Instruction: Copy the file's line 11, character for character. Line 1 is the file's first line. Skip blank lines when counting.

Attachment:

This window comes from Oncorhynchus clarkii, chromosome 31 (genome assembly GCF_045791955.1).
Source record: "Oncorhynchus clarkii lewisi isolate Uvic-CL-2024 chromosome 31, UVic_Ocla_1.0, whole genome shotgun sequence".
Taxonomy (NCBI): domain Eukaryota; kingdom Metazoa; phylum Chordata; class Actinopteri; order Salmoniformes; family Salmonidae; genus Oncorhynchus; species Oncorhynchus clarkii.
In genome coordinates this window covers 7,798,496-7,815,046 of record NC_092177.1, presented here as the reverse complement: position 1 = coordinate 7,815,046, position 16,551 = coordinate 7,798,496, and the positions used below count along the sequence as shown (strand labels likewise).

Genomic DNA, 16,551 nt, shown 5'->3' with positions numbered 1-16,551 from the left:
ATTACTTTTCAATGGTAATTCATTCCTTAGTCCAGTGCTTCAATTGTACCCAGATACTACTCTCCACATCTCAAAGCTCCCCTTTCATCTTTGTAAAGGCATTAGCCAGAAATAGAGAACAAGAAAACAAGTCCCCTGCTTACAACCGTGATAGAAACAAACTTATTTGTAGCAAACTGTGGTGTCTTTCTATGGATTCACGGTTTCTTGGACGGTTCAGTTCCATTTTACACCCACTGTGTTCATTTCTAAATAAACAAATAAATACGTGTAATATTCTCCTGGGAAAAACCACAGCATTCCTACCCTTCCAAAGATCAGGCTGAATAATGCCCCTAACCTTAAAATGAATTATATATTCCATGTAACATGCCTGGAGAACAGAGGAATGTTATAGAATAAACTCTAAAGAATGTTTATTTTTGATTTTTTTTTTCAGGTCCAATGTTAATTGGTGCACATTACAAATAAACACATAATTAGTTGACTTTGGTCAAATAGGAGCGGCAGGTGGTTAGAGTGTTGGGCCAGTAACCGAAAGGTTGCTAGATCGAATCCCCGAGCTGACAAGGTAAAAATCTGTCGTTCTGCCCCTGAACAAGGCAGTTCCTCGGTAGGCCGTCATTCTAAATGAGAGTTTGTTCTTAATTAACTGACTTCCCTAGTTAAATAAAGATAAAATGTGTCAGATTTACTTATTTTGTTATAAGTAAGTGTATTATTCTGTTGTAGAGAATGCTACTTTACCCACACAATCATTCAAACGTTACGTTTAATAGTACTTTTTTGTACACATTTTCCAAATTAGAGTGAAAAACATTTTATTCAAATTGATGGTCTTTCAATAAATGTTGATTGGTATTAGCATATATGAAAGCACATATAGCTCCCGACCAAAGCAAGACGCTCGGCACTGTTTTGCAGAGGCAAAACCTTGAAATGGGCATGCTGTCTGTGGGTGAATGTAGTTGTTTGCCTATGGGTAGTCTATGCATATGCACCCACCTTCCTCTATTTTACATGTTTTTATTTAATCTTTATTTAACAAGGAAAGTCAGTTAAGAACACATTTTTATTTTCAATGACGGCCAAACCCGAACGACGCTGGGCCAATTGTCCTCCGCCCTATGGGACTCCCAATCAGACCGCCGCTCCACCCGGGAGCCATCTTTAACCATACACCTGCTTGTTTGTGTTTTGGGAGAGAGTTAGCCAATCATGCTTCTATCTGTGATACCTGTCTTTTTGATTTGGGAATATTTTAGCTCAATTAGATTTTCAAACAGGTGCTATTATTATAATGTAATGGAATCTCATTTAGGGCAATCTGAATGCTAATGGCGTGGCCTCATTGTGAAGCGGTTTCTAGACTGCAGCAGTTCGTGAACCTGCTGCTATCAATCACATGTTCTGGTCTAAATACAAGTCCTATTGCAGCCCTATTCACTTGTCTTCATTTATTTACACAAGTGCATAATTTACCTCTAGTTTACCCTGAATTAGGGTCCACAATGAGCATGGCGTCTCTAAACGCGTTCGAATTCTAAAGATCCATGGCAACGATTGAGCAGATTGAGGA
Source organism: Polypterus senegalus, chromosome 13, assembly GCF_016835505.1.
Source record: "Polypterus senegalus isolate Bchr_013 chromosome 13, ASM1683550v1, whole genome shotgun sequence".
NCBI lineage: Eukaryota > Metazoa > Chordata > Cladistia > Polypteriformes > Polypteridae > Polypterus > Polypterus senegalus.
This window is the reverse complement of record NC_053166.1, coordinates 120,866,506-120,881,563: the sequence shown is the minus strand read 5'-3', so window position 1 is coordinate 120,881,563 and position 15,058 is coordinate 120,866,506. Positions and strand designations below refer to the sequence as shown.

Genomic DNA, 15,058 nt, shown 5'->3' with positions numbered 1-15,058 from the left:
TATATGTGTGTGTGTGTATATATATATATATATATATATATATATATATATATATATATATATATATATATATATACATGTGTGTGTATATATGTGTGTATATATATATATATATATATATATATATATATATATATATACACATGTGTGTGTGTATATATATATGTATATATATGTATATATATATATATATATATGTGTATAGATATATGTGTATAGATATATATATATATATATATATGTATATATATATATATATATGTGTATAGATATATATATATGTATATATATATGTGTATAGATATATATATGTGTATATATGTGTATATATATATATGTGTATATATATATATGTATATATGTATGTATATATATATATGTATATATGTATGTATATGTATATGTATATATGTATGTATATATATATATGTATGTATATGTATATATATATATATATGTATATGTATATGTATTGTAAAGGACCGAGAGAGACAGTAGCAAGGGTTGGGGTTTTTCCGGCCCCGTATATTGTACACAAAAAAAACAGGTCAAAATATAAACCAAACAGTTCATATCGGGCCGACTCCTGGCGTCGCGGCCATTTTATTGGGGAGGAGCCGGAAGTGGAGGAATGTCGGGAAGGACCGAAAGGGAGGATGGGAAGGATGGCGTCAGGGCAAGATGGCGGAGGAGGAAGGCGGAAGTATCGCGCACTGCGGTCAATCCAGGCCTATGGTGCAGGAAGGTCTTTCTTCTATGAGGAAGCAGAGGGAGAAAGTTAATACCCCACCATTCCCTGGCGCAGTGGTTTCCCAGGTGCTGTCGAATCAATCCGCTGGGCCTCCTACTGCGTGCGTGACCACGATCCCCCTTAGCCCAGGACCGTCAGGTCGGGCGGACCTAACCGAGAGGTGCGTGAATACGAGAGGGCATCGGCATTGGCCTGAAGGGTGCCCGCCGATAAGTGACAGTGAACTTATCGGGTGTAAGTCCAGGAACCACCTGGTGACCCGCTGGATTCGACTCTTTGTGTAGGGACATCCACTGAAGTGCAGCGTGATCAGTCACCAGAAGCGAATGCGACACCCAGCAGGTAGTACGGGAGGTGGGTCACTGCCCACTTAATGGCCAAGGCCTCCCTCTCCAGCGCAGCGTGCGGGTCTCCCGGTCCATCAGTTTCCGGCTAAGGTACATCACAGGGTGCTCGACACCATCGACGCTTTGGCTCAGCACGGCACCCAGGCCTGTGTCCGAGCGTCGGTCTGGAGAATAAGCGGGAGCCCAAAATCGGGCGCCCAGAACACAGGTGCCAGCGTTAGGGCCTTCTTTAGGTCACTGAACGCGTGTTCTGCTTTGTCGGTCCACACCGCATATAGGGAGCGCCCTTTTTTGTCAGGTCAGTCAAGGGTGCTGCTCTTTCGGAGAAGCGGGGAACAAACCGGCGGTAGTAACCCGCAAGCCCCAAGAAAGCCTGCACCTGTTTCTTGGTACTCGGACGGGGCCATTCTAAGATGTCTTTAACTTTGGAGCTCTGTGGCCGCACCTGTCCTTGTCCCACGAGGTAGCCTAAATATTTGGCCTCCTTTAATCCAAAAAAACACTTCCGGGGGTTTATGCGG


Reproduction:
Genomic DNA, 15,058 nt, shown 5'->3' with positions numbered 1-15,058 from the left: